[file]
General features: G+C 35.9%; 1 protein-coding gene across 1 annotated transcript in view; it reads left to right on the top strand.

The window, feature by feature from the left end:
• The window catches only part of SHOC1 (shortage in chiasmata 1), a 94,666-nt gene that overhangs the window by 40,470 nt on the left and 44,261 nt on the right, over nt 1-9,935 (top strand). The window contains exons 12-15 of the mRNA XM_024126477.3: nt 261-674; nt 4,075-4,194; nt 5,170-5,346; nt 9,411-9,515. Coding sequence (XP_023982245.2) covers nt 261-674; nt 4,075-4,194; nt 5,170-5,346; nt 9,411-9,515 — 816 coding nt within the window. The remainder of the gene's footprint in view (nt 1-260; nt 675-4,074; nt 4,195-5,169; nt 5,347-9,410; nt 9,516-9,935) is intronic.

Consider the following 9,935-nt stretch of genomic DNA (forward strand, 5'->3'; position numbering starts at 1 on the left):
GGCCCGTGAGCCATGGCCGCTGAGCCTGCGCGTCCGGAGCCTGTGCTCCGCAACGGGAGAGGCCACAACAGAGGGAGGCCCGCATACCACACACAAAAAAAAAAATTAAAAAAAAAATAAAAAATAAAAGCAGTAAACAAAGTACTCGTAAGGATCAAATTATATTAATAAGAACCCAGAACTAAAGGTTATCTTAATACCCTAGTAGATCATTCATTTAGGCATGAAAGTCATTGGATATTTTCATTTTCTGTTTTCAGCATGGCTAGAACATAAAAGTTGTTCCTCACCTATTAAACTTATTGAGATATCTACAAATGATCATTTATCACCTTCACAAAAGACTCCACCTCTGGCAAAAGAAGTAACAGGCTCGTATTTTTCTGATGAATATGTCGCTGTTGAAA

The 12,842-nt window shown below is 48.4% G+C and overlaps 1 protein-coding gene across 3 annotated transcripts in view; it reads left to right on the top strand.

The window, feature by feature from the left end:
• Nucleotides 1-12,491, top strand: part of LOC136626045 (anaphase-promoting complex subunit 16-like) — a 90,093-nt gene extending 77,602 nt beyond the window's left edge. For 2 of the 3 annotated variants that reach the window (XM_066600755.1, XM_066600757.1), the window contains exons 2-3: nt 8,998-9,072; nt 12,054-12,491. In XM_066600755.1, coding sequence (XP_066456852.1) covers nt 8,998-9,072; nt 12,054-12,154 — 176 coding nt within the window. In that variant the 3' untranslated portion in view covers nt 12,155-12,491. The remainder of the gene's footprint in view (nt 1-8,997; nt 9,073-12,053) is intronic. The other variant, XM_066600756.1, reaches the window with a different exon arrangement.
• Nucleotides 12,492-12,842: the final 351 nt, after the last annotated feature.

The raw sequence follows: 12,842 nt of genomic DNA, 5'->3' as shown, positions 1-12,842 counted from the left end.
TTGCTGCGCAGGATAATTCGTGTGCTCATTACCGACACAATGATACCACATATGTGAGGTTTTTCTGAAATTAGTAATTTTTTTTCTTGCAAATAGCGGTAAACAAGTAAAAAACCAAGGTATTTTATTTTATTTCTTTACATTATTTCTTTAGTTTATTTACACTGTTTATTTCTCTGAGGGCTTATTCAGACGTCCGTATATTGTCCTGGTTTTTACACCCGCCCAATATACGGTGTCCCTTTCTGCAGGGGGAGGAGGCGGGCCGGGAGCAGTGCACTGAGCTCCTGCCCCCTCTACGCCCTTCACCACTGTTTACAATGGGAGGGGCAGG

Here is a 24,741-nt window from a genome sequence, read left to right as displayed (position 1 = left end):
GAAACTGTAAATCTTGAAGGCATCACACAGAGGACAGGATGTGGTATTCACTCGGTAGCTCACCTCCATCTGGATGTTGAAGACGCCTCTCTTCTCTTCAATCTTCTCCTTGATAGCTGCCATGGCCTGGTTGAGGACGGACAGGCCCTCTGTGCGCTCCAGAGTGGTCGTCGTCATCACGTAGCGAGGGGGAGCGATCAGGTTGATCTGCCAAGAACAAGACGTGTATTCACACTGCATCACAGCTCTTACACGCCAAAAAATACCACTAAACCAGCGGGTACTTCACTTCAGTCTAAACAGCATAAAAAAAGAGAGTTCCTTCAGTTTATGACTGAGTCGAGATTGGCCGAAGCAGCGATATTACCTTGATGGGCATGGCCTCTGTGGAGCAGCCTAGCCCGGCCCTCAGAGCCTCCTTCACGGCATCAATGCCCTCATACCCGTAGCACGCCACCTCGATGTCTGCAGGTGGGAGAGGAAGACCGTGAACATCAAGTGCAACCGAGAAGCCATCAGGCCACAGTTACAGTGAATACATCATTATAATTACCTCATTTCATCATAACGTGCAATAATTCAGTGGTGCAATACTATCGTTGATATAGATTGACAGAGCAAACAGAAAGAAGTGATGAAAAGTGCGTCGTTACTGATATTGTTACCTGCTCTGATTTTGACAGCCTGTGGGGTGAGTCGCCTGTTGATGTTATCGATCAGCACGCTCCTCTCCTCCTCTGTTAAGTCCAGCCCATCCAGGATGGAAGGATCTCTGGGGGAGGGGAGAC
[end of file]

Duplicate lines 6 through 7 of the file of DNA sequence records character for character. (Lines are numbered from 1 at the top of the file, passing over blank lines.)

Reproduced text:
The 12,842-nt window shown below is 48.4% G+C and overlaps 1 protein-coding gene across 3 annotated transcripts in view; it reads left to right on the top strand.

The window, feature by feature from the left end: